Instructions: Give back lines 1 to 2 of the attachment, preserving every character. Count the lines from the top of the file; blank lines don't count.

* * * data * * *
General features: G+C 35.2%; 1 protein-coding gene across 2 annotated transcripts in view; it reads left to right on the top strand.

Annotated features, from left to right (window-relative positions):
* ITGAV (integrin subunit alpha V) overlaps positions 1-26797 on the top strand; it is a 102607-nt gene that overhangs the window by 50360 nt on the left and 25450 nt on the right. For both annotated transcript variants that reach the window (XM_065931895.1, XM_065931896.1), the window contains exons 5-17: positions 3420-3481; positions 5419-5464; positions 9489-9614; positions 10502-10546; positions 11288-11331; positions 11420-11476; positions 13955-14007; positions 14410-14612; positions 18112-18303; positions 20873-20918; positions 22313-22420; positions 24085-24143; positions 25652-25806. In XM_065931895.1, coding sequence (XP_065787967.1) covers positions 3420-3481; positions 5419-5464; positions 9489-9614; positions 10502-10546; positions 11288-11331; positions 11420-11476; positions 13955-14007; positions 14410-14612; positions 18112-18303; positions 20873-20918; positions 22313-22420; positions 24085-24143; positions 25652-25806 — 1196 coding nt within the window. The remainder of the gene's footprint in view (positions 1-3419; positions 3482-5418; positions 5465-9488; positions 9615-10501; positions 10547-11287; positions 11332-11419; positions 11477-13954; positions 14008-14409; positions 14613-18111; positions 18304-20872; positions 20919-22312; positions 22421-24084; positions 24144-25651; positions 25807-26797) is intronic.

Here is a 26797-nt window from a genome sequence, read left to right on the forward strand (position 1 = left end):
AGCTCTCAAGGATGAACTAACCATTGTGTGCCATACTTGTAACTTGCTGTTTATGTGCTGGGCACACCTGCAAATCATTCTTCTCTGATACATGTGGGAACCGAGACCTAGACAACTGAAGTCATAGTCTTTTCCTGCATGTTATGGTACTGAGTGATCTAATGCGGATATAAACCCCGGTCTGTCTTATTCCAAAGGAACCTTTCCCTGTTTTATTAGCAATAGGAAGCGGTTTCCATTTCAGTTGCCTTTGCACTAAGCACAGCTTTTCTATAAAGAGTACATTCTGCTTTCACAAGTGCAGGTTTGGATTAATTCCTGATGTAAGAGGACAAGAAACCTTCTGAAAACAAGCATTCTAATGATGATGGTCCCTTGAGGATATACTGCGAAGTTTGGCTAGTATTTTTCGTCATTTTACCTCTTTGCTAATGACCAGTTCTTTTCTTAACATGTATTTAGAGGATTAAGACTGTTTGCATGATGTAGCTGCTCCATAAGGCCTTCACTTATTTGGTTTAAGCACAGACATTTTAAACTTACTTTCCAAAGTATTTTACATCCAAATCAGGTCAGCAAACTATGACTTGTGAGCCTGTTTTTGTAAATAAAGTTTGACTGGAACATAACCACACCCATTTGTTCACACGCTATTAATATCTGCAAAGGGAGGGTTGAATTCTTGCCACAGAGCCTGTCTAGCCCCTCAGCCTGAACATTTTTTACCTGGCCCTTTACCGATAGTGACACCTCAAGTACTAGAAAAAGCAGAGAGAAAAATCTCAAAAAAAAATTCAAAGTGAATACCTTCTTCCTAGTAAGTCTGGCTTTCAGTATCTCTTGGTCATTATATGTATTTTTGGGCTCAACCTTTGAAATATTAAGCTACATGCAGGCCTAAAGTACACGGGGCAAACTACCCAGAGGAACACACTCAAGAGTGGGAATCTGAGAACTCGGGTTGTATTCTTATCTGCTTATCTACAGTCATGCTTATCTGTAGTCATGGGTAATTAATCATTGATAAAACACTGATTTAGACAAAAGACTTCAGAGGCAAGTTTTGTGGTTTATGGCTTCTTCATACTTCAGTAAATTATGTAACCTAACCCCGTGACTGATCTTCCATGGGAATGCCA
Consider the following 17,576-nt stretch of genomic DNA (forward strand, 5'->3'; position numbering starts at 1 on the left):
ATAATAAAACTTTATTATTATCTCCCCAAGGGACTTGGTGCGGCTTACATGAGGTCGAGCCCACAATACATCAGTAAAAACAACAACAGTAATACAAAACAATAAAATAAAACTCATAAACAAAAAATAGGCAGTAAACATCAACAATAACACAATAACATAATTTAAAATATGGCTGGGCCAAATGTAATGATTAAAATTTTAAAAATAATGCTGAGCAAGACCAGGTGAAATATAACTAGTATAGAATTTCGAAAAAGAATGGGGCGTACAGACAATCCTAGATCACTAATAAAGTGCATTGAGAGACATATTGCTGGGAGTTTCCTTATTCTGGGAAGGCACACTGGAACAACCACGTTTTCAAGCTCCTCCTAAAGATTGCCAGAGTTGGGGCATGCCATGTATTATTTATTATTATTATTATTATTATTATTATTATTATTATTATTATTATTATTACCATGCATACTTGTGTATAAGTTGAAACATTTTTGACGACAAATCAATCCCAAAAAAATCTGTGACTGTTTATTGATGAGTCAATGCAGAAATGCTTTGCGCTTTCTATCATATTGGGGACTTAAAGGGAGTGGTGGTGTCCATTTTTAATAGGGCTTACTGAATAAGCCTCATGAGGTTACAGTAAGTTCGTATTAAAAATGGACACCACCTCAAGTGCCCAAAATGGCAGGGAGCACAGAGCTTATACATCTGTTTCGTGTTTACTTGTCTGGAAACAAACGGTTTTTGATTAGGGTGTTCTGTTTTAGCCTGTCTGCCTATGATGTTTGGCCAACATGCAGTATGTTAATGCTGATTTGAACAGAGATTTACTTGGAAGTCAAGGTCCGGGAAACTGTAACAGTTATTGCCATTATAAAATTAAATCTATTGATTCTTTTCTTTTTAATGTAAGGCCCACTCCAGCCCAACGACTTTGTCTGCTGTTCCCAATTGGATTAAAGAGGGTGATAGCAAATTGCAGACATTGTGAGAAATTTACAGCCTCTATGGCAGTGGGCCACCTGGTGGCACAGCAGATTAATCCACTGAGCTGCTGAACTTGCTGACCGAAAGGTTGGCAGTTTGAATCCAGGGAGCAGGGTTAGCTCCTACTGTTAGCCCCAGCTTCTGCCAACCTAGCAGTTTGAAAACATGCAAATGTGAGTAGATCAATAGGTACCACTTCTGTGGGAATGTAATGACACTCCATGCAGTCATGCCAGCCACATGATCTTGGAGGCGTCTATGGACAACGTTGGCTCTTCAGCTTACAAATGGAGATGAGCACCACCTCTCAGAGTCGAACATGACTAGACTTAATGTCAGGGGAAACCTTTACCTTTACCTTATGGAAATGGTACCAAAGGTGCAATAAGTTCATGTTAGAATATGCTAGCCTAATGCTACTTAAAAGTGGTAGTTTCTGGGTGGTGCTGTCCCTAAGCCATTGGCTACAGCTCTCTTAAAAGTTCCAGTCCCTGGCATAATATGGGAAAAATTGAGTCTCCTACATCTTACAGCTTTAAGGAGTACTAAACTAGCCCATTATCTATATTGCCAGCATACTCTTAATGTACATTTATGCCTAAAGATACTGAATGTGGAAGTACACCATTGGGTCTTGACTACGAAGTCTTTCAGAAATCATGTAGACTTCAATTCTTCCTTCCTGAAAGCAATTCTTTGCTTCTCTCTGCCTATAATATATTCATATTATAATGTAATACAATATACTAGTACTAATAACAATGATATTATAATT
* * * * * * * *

General features: G+C 35.2%; 1 protein-coding gene across 2 annotated transcripts in view; it reads left to right on the top strand.

Annotated features, from left to right (window-relative positions):